Regular Coder Vincent Puglia's Avatar
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    Hi liorean,

    You're right.
    Unfortunately, I tend to be a 'if it walks like a duck...' kind of guy, so for me -- it's overloading

    Vinny
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  • #9
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    You should have a look at some LISPs - those where data isn't differentiated from functions and where the entire concept of data types is lost in the Right Way To Do It&trade; idea. The kind of language where there exists only three things: symbols, lists, and atoms.
    liorean <[lio@wg]>
    Articles: RegEx evolt wsabstract , Named Arguments
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  • #10
    Regular Coder Vincent Puglia's Avatar
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    a look at some LISPs
    about 20 years ago, I fiddled with some, along with a few others -- pl/c, cobol, pascal, that one for 'real world' hookups, the turtle one for kids

    Right Way To Do Itô idea
    is that really trademarked? too much, either way


    In spite of it all -- or because of it all -- I still like to think of it as overloading

    Vinny
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  • #11
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    There's a long living standard of adding a trademark sign on The Right Way, The Wrong Way, The Best and a lot of other terms like that, so I thought it appropriate...
    liorean <[lio@wg]>
    Articles: RegEx evolt wsabstract , Named Arguments
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  • #12
    Regular Coder Vincent Puglia's Avatar
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    Guess it is (I use quotes) and amusing as well

    Vinny
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  • #13
    WA
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    Thanks people for all the great responses. I'm aware of the arguments array (even wrote a tutorial on it: http://www.javascriptkit.com/javatutors/rfunction.shtml ), so my question is specifically if I wanted to define a function with say 3 parameters by default, how "backward compatible" is it to invoke this function with a different number of parameters (atmost 3 of course), ie:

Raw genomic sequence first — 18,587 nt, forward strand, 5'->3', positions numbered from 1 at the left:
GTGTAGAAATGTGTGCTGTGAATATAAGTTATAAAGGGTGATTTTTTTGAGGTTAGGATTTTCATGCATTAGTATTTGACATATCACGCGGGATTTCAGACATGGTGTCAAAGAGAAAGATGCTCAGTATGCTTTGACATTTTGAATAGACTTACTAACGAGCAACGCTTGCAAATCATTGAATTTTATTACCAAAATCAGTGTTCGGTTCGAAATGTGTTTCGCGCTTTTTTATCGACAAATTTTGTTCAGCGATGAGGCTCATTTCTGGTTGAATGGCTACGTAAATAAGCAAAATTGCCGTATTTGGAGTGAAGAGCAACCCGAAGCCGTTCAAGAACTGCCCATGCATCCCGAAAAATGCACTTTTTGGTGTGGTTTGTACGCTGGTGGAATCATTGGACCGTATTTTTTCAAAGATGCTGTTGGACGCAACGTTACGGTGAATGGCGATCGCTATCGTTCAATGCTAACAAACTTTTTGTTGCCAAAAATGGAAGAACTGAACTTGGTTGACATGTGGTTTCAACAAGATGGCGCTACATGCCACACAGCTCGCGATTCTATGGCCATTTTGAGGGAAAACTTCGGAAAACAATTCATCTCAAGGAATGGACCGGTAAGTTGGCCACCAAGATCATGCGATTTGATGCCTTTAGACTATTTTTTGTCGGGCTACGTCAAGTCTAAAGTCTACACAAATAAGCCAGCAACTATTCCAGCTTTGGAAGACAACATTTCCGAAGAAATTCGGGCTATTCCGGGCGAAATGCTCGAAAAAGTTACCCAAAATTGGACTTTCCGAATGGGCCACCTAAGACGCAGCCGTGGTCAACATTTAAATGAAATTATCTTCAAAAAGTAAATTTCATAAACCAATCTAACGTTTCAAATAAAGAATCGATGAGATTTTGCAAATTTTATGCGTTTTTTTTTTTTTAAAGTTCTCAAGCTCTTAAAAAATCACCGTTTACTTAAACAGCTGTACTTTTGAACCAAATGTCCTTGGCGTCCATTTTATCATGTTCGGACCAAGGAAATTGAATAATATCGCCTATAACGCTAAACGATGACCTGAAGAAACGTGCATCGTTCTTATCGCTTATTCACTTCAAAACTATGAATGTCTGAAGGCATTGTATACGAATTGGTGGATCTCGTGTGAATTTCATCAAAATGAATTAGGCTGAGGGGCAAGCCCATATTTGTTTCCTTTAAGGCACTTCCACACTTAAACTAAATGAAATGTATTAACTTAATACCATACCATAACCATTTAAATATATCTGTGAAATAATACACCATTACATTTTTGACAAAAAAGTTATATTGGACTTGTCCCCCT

animate(20, 30)
    animate(20)

    Are both of the above valid in all major browsers, how these parameters are processed within the function not withstanding?
    - George
    - JavaScript Kit- JavaScript tutorials and 400+ scripts!
    - JavaScript Reference- JavaScript reference you can relate to.

  • #14
    Regular Coder Vincent Puglia's Avatar
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    Hi WA -- (George, right?),

    I've been using arguments since IE4 & NN4.5 If you define it with 3 and only deliver 1 or 2 -- make sure you handle the discrepancies -- either with switch (arguments.length) or liorean's if (typeof ..)

    Vinny
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  • #15
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    You can safely depend on support from JavaScript version 1.2 and on. (versions 4.0 and up of the two) I believe the typeof operator was not in the initial version of JavaScript, but I'm not entirely sure about that. As for the arguments array, it's supported earlier in nn, but added in ie4. Note that on this point, the MSDN compatibility tables don't agree with me, though.
    liorean <[lio@wg]>
    Articles: RegEx evolt wsabstract , Named Arguments
    Useful Threads: JavaScript Docs & Refs, FAQ - HTML & CSS Docs, FAQ - XML Doc & Refs